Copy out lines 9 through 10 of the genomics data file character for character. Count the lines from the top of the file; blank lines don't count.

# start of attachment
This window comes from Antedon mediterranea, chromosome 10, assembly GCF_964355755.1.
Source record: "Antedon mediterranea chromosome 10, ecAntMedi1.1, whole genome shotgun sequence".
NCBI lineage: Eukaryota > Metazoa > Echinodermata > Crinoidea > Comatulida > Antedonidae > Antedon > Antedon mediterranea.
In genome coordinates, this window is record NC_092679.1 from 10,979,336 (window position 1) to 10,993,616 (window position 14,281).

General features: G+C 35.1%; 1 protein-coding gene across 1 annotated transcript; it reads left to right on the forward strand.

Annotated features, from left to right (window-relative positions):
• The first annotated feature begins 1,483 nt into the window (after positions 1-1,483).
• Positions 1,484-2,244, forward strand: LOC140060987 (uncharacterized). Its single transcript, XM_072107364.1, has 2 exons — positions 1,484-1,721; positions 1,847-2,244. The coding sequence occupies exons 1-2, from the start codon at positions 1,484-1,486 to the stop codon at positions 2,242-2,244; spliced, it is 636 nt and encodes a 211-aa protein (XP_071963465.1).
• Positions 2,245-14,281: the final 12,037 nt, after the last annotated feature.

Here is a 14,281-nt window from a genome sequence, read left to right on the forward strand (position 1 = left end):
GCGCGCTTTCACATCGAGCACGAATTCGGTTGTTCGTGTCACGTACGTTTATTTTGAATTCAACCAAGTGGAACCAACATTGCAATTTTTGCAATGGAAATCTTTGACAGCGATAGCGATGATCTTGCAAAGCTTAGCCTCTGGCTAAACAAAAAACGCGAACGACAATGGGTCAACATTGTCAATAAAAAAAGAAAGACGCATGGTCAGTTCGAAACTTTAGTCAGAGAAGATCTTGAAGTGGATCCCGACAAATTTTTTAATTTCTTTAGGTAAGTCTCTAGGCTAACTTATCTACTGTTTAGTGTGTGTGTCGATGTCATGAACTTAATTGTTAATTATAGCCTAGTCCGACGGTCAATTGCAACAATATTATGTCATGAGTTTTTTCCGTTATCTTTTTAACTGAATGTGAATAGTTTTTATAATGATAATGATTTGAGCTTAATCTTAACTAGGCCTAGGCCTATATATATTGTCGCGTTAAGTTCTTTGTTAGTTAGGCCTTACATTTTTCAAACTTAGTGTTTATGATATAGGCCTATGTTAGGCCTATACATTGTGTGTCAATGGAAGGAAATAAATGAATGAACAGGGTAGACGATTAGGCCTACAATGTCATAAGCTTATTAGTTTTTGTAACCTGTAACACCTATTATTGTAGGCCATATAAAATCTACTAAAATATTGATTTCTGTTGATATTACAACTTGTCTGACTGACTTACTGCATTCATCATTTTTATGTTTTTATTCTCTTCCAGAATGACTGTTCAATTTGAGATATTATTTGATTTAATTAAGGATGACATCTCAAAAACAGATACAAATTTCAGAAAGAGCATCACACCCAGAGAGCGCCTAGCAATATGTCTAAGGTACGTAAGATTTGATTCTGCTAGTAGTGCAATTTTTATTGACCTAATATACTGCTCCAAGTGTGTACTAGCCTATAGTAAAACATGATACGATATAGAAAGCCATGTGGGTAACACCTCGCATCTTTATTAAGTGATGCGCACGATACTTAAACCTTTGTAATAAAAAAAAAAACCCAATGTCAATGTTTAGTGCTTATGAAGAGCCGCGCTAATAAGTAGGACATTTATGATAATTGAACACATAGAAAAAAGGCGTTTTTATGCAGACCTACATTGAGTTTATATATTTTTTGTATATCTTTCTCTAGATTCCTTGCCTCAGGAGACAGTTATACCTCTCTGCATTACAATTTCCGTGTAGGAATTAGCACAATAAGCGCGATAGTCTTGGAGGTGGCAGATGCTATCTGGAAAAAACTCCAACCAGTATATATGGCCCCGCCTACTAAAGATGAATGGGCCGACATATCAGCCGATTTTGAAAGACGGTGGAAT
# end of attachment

• Positions 2,245-14,281: the final 12,037 nt, after the last annotated feature.

Here is a 14,281-nt window from a genome sequence, read left to right on the forward strand (position 1 = left end):